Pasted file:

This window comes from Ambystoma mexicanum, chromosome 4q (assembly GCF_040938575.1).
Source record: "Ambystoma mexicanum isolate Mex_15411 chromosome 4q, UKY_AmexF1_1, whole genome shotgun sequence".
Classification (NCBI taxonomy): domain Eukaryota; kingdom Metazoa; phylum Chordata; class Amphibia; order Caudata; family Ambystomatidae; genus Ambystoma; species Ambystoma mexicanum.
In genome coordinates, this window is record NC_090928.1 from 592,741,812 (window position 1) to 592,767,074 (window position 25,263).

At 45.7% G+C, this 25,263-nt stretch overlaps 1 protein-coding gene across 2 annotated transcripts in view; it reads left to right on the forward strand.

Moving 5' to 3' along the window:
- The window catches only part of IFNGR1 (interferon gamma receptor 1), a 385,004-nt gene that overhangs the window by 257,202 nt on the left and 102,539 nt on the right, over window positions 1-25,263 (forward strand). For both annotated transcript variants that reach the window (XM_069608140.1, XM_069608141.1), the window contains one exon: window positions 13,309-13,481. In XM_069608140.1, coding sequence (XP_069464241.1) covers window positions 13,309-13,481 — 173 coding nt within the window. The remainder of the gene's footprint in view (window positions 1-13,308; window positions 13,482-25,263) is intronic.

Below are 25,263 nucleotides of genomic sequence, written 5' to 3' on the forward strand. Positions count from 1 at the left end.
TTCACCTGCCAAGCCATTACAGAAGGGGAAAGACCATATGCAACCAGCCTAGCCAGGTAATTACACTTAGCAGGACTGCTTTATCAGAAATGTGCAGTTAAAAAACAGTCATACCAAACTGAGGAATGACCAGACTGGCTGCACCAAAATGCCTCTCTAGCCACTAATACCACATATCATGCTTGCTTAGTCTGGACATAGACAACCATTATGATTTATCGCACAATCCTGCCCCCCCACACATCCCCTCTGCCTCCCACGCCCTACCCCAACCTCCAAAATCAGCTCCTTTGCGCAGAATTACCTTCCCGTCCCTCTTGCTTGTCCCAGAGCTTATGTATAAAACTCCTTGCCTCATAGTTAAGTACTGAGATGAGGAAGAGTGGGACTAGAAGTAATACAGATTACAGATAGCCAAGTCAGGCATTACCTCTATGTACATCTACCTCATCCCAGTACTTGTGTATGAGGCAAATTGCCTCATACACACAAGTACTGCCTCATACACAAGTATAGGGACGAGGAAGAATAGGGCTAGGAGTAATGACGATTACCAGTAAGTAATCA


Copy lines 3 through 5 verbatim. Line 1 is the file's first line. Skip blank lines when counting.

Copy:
Classification (NCBI taxonomy): domain Eukaryota; kingdom Metazoa; phylum Chordata; class Amphibia; order Caudata; family Ambystomatidae; genus Ambystoma; species Ambystoma mexicanum.
In genome coordinates, this window is record NC_090928.1 from 592,741,812 (window position 1) to 592,767,074 (window position 25,263).

At 45.7% G+C, this 25,263-nt stretch overlaps 1 protein-coding gene across 2 annotated transcripts in view; it reads left to right on the forward strand.